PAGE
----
Testimony of Richard L. McCormick

President of Rutgers, The State University of New Jersey
Senate Higher Education Committee
Monday, February 6, 2012

Madam Chair, Senator Cunningham, Fellow Committee Members: Thank you for the opportunity to speak today about the final report of the UMDNJ Advisory Committee. Over the past year, I and other Rutgers administrators met on a number of occasions both with the advisory committee as a whole and with its individual members. This advisory committee was a very thoughtful and committed group of leaders with a clear interest in giving New Jersey the best possible system of higher education and medical education. I’m proud to note that most of them earned degrees from our state university.

The chairman, Dr. Sol Barer, has a PhD from Rutgers and is the former CEO of Celgene Corporation. The other members included Bob Campbell, who has an MBA from Rutgers and is the former vice chairman of Johnson & Johnson; Joyce Wilson Harley, a Douglass College and Rutgers–Newark law graduate who is executive director of administrative services at Essex County College; Anthony Perno, president and CEO of Cooper’s Ferry Development Association and a graduate of Rutgers–Camden Law; and Dr. Harold Shapiro, former president of Princeton University.

The reports of the UMDNJ Advisory Committee, reflecting many months of study and deliberation, propose sweeping realignments of higher education in New Jersey.

The interim report, issued in September of last year, recommended the integration of the Robert Wood Johnson Medical School, the School of Public Health, and the Cancer Institute of New Jersey into Rutgers. All of those entities are located in New Brunswick and Piscataway. In fact, many of the Robert Wood Johnson Medical School and School of Public Health offices and classrooms sit on Rutgers property, in buildings owned by Rutgers.

More significantly, we have many faculty members with joint appointments at Rutgers and the medical school, our institutions comanage research institutes such as the Center for Advanced Biotechnology and Medicine, and all of the PhD programs in the life sciences at Rutgers–New Brunswick are joint programs with Robert Wood Johnson Medical School.

The recommendation to integrate these entities with Rutgers is logical, it makes logistical sense, and most important, it will benefit New Jersey. Indeed, integration of these institutions will launch Rutgers and medical education and research in New Jersey on a path to become not only a national leader, but a global leader as well.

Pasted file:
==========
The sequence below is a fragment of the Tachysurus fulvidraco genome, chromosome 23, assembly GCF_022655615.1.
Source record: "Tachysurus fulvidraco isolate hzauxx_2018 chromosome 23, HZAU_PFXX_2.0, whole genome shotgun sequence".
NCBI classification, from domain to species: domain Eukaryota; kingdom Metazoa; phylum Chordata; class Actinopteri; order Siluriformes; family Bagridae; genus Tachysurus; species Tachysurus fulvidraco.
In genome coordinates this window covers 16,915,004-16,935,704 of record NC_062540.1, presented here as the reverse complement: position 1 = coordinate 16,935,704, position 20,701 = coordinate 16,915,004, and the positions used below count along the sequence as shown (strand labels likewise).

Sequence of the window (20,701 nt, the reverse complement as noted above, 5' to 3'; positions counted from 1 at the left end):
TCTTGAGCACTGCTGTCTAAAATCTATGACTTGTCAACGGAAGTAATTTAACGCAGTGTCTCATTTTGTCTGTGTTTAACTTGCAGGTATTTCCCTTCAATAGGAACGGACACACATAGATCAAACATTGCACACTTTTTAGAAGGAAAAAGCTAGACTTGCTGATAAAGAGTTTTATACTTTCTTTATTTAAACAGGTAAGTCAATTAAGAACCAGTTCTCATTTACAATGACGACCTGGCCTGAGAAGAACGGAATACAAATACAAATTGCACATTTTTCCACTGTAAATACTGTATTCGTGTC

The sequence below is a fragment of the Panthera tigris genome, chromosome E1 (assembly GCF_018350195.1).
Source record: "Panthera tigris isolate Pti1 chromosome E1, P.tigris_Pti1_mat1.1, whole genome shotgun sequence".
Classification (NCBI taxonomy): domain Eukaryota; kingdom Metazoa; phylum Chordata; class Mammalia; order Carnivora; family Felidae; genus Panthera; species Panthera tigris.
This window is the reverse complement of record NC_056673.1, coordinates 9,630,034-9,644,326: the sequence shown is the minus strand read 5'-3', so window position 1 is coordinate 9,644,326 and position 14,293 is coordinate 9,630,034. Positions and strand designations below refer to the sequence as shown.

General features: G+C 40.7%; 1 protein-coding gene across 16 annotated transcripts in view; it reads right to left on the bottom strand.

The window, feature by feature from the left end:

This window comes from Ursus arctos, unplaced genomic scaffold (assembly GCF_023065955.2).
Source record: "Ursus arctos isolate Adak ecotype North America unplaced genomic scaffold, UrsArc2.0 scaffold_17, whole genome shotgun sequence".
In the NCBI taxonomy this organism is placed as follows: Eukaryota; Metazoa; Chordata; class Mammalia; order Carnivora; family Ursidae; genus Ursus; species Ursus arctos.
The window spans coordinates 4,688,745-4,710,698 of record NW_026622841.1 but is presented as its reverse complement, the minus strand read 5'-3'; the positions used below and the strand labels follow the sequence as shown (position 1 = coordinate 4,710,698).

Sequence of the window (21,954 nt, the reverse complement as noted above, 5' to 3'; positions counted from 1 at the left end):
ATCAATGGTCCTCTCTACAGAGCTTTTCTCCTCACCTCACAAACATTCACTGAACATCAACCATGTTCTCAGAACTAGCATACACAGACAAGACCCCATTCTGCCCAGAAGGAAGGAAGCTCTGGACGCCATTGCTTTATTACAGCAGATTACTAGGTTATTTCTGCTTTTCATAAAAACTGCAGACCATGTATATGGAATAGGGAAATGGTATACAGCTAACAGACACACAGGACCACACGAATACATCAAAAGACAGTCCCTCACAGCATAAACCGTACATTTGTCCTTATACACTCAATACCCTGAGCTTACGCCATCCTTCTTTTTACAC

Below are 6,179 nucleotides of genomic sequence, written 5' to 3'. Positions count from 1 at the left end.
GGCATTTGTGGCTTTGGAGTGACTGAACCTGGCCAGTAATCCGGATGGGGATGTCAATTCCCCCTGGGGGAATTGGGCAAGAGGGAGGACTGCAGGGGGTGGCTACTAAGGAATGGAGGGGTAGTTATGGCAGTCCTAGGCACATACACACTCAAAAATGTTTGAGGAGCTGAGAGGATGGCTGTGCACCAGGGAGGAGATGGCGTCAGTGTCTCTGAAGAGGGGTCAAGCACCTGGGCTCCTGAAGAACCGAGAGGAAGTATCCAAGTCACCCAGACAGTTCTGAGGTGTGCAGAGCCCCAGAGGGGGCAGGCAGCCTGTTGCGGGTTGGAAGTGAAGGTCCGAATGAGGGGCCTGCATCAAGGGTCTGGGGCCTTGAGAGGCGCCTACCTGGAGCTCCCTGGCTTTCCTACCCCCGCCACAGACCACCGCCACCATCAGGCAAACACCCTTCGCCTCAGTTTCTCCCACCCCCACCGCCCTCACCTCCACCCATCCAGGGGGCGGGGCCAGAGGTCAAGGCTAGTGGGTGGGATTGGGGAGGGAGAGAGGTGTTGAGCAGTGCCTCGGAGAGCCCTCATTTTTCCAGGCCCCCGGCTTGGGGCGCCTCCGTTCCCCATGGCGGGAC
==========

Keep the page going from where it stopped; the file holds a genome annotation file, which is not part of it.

If I may, I would like to discuss some of the benefits of the integration proposed in the committee’s interim report and endorsed by the governor.

A comprehensive university-based health sciences center would:

  • attract the best medical talent;
  • bring to our state the latest medical advances and technologies;
  • improve access to clinical trials offering hope for intractable diseases;
  • significantly increase the flow of federal and industry research dollars into the state; and
  • enable our residents to receive world-class medical care locally.

From an academic and research point of view, integrating these entities would result in a health sciences presence that is larger than the sum of its parts.

Over the past few years, Rutgers faculty and researchers have brought to New Jersey outside research grants that have approached or surpassed $400 million a year. The university ranked 56th out of all research universities in America for R&D expenditure. When the medical school and associated entities are integrated, that total will grow and Rutgers’ rank will immediately move to 32nd—in the company of universities like Harvard and Purdue and positioned to move much higher.

The critical mass that will be created by combining our schools, the elimination of conflicting protocols and bureaucratic barriers to collaboration will enable the combined schools to seek major scientific grants and other funding that have often escaped us because of these hindrances.

Rutgers’ rank among the world’s greatest research universities will be further enhanced. New Jersey’s prominence as an international leader in the bio and pharmaceutical industries will grow as well. New Jersey faces fierce competition from other states and from around the world for these industries’ investment. As the HealthCare Institute of New Jersey has argued, policies that promote private sector collaboration with our universities are critical to improving the climate for the life sciences.

The benefits that would accrue to the university and to the state would be significant, substantial, and sustainable. The quality of life for all New Jerseyans, from all points of view— educational, employment, economic, and health—will be improved. The benefits from making these transformative steps today, will shape New Jersey’s future and guide New Jersey’s economy for decades.

These changes, which are so logical and make so much logistical sense, are nevertheless extraordinarily challenging. Adding 5,000 employees to the payroll and integrating data systems, HR functions, telephone systems, and the raft of other seemingly routine aspects of running the “business side” of the academic ledger has already required the hiring of additional staff and consultants. Our immediate estimate is that the integration will cost more than $40 million in one-time expenses. This integration will be challenging but doable—and eminently worth doing.